> > Austin, everybody who
      > > was anybody was there meetin' and greetin' at a
      > > furious pace. A group
      > > of us got the tired feet and went to lean our
      > butts
      > > against a table
      > > at the back wall of the bar. Perched like birds in
      > a
      > > row were Bob
      > > Bullock, then state comptroller, moi, Charles
      > Miles,
      > > the head of
      > > Bullock's personnel department, and Ms. Ann
      > > Richards. Bullock, 20
      > > years in Texas politics, knew every sorry, no good
      > > sumbitch in the
      > > entire state. Some old racist judge from East
      > Texas
      > > came up to
      > > him, "Bob, my boy, how are you?"
      > >
      > > Bullock said, "Judge, I'd like you to meet my
      > > friends: This is Molly
      > > Ivins with the Texas Observer."
      > >
      > > The judge peered up at me and said, "How yew,
      > little
      > > lady?"
      > >
      > > Bullock, "And this is Charles Miles, the head of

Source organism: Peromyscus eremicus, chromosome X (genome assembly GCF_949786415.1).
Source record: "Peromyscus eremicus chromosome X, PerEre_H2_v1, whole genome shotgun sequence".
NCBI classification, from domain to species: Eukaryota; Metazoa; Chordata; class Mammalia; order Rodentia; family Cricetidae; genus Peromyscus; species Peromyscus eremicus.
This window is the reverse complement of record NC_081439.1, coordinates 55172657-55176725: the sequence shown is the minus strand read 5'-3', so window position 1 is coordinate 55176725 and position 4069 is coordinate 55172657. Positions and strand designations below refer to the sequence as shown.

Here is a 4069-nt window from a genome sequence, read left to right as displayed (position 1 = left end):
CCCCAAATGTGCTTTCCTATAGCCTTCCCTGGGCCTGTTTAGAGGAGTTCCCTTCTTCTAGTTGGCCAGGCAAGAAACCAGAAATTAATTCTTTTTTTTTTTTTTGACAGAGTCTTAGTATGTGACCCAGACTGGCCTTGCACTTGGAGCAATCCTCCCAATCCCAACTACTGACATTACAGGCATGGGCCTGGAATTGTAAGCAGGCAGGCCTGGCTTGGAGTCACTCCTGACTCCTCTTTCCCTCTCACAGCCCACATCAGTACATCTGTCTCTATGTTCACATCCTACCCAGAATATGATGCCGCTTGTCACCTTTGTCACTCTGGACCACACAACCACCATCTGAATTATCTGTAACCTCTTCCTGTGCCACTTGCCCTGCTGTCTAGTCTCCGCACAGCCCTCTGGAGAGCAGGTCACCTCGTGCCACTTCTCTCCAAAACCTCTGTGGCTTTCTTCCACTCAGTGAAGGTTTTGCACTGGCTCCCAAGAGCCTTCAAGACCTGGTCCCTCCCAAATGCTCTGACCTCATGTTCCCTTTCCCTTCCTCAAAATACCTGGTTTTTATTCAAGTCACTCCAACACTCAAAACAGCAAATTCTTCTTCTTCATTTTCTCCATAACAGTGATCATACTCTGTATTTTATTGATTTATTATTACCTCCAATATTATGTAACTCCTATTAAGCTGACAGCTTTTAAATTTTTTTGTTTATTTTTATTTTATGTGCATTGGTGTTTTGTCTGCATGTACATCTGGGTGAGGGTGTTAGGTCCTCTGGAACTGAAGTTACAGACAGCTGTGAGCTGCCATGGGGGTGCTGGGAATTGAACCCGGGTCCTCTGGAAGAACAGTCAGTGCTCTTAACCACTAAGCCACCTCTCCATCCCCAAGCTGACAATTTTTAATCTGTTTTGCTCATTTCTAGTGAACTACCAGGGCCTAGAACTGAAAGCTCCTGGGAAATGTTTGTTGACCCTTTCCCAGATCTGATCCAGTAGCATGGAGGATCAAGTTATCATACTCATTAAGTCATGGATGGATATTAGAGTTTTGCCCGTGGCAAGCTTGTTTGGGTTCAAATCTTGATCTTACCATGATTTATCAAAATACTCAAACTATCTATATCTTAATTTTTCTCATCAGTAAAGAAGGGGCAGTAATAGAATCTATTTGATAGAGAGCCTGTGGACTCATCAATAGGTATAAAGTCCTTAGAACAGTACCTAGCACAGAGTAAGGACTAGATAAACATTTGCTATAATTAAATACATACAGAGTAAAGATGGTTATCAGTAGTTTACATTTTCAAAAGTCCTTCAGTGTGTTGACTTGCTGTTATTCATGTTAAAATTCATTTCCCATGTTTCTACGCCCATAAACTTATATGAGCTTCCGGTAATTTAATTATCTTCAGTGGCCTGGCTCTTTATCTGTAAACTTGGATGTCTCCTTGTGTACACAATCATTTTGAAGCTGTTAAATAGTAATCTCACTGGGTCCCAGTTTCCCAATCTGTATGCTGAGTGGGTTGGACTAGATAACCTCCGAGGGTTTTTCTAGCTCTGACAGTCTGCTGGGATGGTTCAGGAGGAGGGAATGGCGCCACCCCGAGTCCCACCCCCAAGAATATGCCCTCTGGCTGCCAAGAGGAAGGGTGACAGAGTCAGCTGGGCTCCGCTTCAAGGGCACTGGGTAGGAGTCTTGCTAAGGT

> my
      > > personnel
      > > department." Miles, who is black, stuck out his
      > > hand, and the judge
      > > got an expression on his face as though he had
      > just
      > > stepped into a
      > > fresh cowpie. He reached out and touched Charlie's
      > > palm with one
      > > finger, while turning eagerly to the pretty,
      > blonde,
      > > blue-eyed Ann
      > > Richards. "And who is this lovely lady?"
      > >
      > > Ann beamed and replied, "I am Mrs. Miles."
      > >
      > > One of the most moving memories I have of Ann is
      > her
      > > sitting in a
      > > circle with a group of prisoners. Ann and Bullock
      > > had started a rehab
      > > program in prisons, the single most effective
      > thing
      > > that can be done
      > > to cut recidivism (George W. Bush later destroyed
      > > the program). The
      > > governor of Texas looked at the cons and said, "My
      > > name is Ann, and I
      > > am an alcoholic."
      > >
      > > She devoted untold hours to helping other
      > > alcoholics, and anyone who
      > > ever heard her speak at an AA convention knows how
      > > close laughter and
      > > tears can be.
      > >
      > > I have known two politicians who completely
      > reformed
      > > the
      > > bureaucracies they were elected to head. Bob
      > Bullock
      > > did it by
      > > kicking ass at the comptroller's until hell
      > wouldn't
      > > have it. Fear
      > > was his m.o. Ann Richards did it by working hard